Following on from my last blog entry, I thought I would mention another conveyancing negligence boo-boo that has landed on my desk; a commercial one this time.

My client (who I shall call Mr Cook) is a property developer and when a small property came on the market, he took some interest in it.  It was an old house which had seen better days but which had received planning permission to convert into offices.  The details from the Estate Agent pointed out that the property had a very large rear garden which would be suitable for the parking of 6 cars.  The sale would be of the leasehold only.

Mr Cook had had dealings with his firm of solicitors for a number of years and they had dealt with virtually all his property purchases.  He asked them to oversee the purchase of this property.

The solicitor called for a copy of the Land Registry Office Copy Entries for the property.  For those not in the know, OCE’s are an official document prepared by the Land Registry that contains all the relevant legal details about the property – title owners, title, extent of property, covenants, charges etc.

The OCEs arrived and it confirmed that the title to be purchased was a lease currently held in the name of the vendor who I shall call Mrs Aiken.  The OCEs were also obtained for the freehold which showed that the freeholder was a Mr Aiken – Mrs Aiken’s husband.  Mr Cook was very interested in the opportunity and so discussions were held with Mr & Mrs Aiken where it was agreed that both the lease and the freehold would be sold to Mr Cook.

The transaction went through but as soon as the details of the purchase were sent to the Land Registry for noting on the register, the Land Registry wrote back and asked what Mr Cook was going to do about the headlease.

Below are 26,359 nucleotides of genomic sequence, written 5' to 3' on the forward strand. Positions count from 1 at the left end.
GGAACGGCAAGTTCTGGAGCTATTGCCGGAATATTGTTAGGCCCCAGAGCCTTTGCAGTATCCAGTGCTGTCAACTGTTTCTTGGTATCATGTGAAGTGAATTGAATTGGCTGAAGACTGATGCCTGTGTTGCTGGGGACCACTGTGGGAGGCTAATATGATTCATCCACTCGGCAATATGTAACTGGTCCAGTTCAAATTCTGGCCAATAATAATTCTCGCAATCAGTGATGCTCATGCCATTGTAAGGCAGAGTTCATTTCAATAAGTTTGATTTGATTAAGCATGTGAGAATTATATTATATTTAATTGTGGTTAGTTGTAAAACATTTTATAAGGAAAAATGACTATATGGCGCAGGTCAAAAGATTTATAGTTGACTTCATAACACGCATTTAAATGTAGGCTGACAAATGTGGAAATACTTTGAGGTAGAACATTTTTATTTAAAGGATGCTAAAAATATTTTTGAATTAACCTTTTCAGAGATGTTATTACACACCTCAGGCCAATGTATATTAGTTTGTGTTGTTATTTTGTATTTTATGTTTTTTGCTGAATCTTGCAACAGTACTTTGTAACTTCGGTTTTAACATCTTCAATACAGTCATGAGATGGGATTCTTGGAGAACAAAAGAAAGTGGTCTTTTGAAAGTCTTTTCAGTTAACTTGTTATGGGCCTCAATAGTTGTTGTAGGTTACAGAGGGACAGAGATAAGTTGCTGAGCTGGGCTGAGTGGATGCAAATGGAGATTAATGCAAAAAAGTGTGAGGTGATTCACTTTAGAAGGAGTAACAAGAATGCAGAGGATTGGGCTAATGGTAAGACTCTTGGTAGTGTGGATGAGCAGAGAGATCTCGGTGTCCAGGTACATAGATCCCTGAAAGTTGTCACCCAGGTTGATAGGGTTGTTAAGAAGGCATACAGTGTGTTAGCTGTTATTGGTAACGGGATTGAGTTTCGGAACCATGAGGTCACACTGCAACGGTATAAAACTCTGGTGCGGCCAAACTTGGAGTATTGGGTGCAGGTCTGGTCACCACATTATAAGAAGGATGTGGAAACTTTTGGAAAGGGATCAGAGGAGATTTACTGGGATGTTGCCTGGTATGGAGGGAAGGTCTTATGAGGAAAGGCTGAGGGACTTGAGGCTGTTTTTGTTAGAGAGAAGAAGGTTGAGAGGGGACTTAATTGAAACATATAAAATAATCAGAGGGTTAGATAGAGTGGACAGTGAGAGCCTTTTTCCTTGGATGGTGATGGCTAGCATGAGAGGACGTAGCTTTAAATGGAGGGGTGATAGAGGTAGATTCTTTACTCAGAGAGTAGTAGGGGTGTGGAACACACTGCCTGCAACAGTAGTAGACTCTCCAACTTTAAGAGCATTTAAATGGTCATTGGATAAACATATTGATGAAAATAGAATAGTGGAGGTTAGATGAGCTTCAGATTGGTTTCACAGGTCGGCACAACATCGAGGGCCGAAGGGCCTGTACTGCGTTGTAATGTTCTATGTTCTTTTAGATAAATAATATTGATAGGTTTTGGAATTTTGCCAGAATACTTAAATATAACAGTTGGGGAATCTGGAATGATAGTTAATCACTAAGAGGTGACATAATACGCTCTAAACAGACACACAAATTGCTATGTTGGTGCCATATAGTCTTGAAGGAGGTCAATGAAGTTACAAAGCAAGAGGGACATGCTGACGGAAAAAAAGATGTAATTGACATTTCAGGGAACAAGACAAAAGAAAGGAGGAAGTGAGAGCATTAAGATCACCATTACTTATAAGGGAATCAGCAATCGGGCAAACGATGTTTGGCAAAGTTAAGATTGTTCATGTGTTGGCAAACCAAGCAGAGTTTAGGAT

“What headlease?” wrote back his solicitors.  “Mr Cook has bought it.”

“No,” said the LR, “he has bought the underlease which is for the house only.  It doesn’t include the garden” (or words to that effect).

On further inspection, it turned out that Mr Aiken had owned the freehold of the house.  His neighbours – a dentist’s surgery – had thought the garden would be of considerable use to their business.  Not wishing to part with it, a complicated scheme was set up whereby Mr Aiken gave a lease (the headlease) of the entire property to the dentist’s surgery who in turn gave a lease back (the underlease) of the house to Mrs Aiken. 

Why not lease back to Mr Aiken you may ask or even just lease the garden?  Simple.  In certain circumstances, a lessee may ‘enfranchise’ his lease, ie buy out the freeholder which would expunge any intervening leases.  However, he cannot do that if the freeholder and the lessee are one and the same.  By doing it this way, at any stage, Mrs Aiken could have enfranchised her lease, chopping the dentist’s surgery out of the picture.  A complicated transaction but it prevented the dentist’s surgery from enfranchising themselves and it therefore kept the property in the Aiken family.

The Aiken’s had been a bit disingenuous therefore when they sold the property to Mr Cook as they would have known of the headlease but at the same time, Mr Cook’s solicitors should have spotted this.  On the OCE’s, it clearly made reference to the headlease – the solicitors simply hadn’t checked the details against the underlease, just presumed they were one and the same.

Mr Cook was at a loss as to what to do.  Because of restrictions in the lease, he could not raze and develop the house as he had wanted.  He didn’t have the garden so would not have the planned-for parking area even if he could have rebuilt.  Unlike Mr & Mrs Aiken, as he held both the underlease and the freehold, he could not enfranchise to get rid of the intervening lease. 

To mitigate his loss and to get rid of this pup, he negotiated with the dentist’s surgery and he sold the property to them.  They are now developing it.  However, Mr Cook had to sell the property at a lower price than what he bought it for; the dentists knew of Mr Cook’s difficulties.

And so we are now bringing a professional negligence claim against the conveyancing solicitor for missing a critical title number and not checking the details properly.  Needless to say, Mr Cook no longer uses them to deal with his other property purchases!